I briefly talked about some of the issues I had with Coda as a puppy and how I dealt with them so I didn't have to give her up. Once I figured out how to work with her attitude we rapidly developed a strong bond. I remember once taking her to the vet (which she didn't like ever since her spay at 6 months old) and she hopped up on the bench to hide behind me. My vet said 'you have an extremely good relationship with your dog and she trusts you a lot.' That made me feel very good about how I treated and trained Coda. It was definitely an uphill battle because she is very stubborn and strong-willed (my mom loves to tell me I got my come-upings because I was a handful in the same way as a kid). So I'm going to write about how Coda went from being a little piranha to an impressively trained dog (until Trigger entered the picture).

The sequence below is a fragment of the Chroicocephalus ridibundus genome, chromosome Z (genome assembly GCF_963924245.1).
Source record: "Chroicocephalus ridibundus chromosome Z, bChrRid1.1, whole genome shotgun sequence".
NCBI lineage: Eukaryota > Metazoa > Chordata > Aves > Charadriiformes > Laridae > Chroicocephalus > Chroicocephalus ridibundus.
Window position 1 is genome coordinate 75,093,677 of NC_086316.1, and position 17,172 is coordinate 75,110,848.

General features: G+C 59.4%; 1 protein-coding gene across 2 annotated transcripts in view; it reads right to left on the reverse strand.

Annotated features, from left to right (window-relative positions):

Coda was a product of all hard work with no treat training. I almost think I went the long way around the barn on this one but I'm not sure Coda would have taken to treat training to begin with. She is sort of picky about her treats so it could have failed. What I did find was that she is work/praise motivated (mostly work) and that is common for female dogs from what I've been told. I did a lot of playing with Coda in the house. For sit I would take a toy, give the command 'sit' as I would drag to toy over the top of her head causing her to lift her head backwards and her butt to go down. As soon as her butt hit the floor I would give her the toy and praise her like she just won the gold medal in the Olympics (it's OK to go a bit over the top with praise especially in the beginning). To teach 'lie down' I would employ the same principle with sit but in the opposite direction. I'd get her in the sit position and gently apply pressure to her shoulder blades as I dragged the toy on the floor away from her mouth. Sometimes it worked and other times I had to put one hand on her butt and use the other to place one paw down and then the other. One method I read in a book (Walter's who wrote 'Family Dog', 'Gun Dog', and 'Water Dog') was to take the leash under one foot while holding their butt down and create almost a pulley system to drag the dogs head to the floor. It's very uncomfortable and imposing for them but if they have demonstrated that they understand the command this may be a tactic that needs to be used. Teaching the command 'stay was trickier and requires a good level of patience which is something I seem to lack. Keep it very short with puppies! Once Coda knew what sit was I would put her in that position and use a palm up hand to indicate 'stay' while saying the command. Then I would take 2 or 3 steps away while I told her to stay and using the signal. As soon as Coda looked like she was going to break I'd tell her to come and give her a ton of praise again. Gradually you can build up to leaving their sight and they will stay where you put them which is really cool! I use to take treats put Coda in a sit/stay and then go hide the treats in the house for her to search. This also taught her to use her nose, which I later discovered came in handy when we started Search and Rescue training. Next is the command 'come.' Some puppies have little problems with this command in a controlled setting however as soon as you change the scenery this command becomes obsolete which is very bad. I truly believe that come and wait are two commands I taught my dogs that have saved their lives. With come I started in the hallway in the house using the sit/stay commands. By doing it in a hallway, the puppy has nowhere to go but to you so high levels of success. Get low when you give the command and give big wide open arms. I call it the funky chicken. I would get low so they could see how excited I was to have them coming back to me and then I'd sort of hop and wave my arms while calling them to me. Works like a charm until you go off-leash outside. Then I employed the long leash and running away tactic which I'll talk about in the leash/off-leash blog later.